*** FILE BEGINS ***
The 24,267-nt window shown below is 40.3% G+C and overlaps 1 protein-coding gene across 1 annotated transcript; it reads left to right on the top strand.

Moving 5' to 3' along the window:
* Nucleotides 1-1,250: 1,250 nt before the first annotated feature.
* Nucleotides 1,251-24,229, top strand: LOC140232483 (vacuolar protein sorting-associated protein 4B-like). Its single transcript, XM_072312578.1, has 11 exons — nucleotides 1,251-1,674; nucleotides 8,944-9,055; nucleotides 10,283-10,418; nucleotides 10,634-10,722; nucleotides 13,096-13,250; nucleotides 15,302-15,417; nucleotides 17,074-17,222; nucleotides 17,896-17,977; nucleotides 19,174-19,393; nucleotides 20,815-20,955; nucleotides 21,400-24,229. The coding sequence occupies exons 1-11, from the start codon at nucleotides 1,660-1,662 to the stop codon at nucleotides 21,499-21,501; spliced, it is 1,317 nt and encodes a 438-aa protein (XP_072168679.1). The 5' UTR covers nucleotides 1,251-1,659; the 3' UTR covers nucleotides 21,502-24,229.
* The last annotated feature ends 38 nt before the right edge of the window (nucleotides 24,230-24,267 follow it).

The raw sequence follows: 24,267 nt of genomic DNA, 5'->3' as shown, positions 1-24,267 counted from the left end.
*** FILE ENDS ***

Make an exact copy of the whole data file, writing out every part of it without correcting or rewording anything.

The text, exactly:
The 24,267-nt window shown below is 40.3% G+C and overlaps 1 protein-coding gene across 1 annotated transcript; it reads left to right on the top strand.

Moving 5' to 3' along the window:
* Nucleotides 1-1,250: 1,250 nt before the first annotated feature.
* Nucleotides 1,251-24,229, top strand: LOC140232483 (vacuolar protein sorting-associated protein 4B-like). Its single transcript, XM_072312578.1, has 11 exons — nucleotides 1,251-1,674; nucleotides 8,944-9,055; nucleotides 10,283-10,418; nucleotides 10,634-10,722; nucleotides 13,096-13,250; nucleotides 15,302-15,417; nucleotides 17,074-17,222; nucleotides 17,896-17,977; nucleotides 19,174-19,393; nucleotides 20,815-20,955; nucleotides 21,400-24,229. The coding sequence occupies exons 1-11, from the start codon at nucleotides 1,660-1,662 to the stop codon at nucleotides 21,499-21,501; spliced, it is 1,317 nt and encodes a 438-aa protein (XP_072168679.1). The 5' UTR covers nucleotides 1,251-1,659; the 3' UTR covers nucleotides 21,502-24,229.
* The last annotated feature ends 38 nt before the right edge of the window (nucleotides 24,230-24,267 follow it).

The raw sequence follows: 24,267 nt of genomic DNA, 5'->3' as shown, positions 1-24,267 counted from the left end.